Not only the public schools have faced this criticism; in fact, much of this criticism has been directed at higher levels of learning. In the past three years, for example, there have been two major investigations into the activities of philanthropic foundations such as the Rockefeller, Ford, and Carnegie. Ministers such as Bishop G. Bromley Oxnam have been brought before congressional committees for questioning. Proposals have been made to investigate the clergy. (And I might add parenthetically, our own state legislature has had suggested to it by some doubtless well intentioned but equally doubtless uninformed individual that it pass a loyalty oath for teachers. Haven’t we already had more than enough of McCarthyism?)
Yes, there appears to be much time and money to be found to spend on improvement of roads, television, cars, and improvement of livestock handling. But at a time when schools across the nation are in dire straits, we do not have time and money to spend on children of the country. The children of Martha’s Vineyard would not be so important if they were the only ones facing inadequate schools; virtually all American children everywhere are. But when the secretary of the Department of Health, Education, and Welfare in the president’s cabinet was asked recently by a press reporter what her department was going to recommend toward federal aid for schools, her reported reply was, “That is not on my legislative program at this time.” When will it be? The growth and development of children will not wait until she makes up her mind what to recommend, and Congress can hardly be expected to act without some encouragement from the executive branch.
One of the most precious of our rights, especially in the field of religion, is to think as we please. But it extends into fields other than religion. Americans, I take it, are, as a people, opposed to any form or anything that smacks of thought control. Yet, in a district court in Chicago, there is going on these days a case that may well be decided against freedom of thinking, without which we would have nothing but intellectual stagnation, and as a result of that, nothing but political, social, and economic decadence.
The facts are these: Claude M. Lightfoot, a Negro, is being tried under the Smith Act for two things: 1. membership in the Communist Party; and 2. knowledge of the purpose of communism, which, according to the prosecution, has only the nefarious purpose of overthrowing the government of the U.S. Mr. Lightfoot makes no denial of either of these charges. However, he (at least his counsel) insists that he has never taken part in any action directed toward conspiring to overthrow the government, and that he subscribed to Marxist-Leninism as a philosophy that would seek a political moral, and social order in which his, and all other submerged races would be given greater equality. The defense goes on to argue that under our system, communism could only come about here through the peaceful, democratic will of a majority.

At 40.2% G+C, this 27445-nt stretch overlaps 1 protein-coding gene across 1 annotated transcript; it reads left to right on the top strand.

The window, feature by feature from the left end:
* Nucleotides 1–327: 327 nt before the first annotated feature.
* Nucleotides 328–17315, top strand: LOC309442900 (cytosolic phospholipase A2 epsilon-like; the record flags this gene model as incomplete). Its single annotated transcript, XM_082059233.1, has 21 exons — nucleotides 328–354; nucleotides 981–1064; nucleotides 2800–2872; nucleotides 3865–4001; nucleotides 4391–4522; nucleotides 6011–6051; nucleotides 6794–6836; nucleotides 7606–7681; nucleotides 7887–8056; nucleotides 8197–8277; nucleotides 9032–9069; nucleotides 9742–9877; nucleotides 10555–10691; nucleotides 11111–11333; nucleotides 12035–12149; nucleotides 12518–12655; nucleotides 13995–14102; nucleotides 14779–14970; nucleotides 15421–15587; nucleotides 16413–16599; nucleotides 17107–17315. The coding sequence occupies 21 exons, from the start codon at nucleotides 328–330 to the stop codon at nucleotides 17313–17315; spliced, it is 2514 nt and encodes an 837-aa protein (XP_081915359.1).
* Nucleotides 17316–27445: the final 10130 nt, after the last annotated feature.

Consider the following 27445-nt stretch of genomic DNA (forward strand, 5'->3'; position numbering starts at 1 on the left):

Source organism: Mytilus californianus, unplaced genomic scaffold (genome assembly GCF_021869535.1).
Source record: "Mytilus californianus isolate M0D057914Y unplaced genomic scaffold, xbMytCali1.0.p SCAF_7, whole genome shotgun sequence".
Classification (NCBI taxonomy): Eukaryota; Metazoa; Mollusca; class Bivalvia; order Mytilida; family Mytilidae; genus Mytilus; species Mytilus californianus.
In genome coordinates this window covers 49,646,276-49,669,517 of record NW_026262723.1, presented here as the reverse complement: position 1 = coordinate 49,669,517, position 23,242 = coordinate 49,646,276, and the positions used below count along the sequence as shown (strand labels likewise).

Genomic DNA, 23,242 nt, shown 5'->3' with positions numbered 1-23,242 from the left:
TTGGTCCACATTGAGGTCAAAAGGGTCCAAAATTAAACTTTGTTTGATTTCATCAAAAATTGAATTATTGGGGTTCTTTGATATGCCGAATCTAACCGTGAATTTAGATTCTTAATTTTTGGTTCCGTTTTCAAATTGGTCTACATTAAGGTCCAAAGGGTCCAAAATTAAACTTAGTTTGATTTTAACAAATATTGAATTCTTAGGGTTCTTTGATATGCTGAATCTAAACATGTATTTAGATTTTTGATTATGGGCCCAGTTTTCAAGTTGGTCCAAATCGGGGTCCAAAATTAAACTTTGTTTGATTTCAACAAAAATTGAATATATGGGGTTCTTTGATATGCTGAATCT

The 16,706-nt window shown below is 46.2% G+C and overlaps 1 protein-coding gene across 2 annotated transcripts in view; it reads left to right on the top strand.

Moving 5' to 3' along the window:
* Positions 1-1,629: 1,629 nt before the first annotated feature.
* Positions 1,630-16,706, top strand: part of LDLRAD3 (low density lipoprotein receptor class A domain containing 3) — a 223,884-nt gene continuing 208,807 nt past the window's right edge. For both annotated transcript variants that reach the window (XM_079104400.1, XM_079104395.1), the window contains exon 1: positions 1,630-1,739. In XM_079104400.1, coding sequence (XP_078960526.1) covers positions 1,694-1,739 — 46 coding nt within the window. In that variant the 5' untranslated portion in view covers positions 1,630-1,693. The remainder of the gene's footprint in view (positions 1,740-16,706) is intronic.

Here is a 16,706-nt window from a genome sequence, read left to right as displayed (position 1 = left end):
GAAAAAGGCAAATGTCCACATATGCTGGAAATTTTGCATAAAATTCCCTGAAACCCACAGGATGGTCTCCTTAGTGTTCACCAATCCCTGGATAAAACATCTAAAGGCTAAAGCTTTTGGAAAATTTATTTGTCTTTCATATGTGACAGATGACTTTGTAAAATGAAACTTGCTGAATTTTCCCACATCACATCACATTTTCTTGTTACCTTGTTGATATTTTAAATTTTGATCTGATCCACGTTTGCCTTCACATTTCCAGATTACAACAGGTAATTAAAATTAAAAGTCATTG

This reporter is sure that he, along with virtually all other Americans, has no use for dictatorship in any form, whether it be the communist or any other variety. But that is not the point in the case at issue. Among the points that are at issue are these: How far can or must we go in this nation to restrain the communist menace? Is the internal danger from communism so great that membership alone in the Communist Party shall be punished? When in Anglo-Saxon tradition has it been possible to penalize an individual for what he thinks? Criminal acts, not thoughts, are punishable under the First Amendment, and the prosecution in its opening statement indicated that it would not attempt to show overt acts in which Mr. Lightfoot was attempting to overthrow the government. Cutting through all the legal terminology and technicalities, the issue in question is: Can Lightfoot, an admitted communist, who is not charged with any treasonable action, but who admits to subscribing in thought to a revolutionary philosophy, be punished for what he thinks? If he can, then eventually may you and I not be punished for what we think about politics, religion, civic and moral questions? Whatever the decision of the court, appeal will probably be taken to a higher one, and the final decision whatever it is, will be one we could well watch for, since it is on a subject of more than academic interest to all.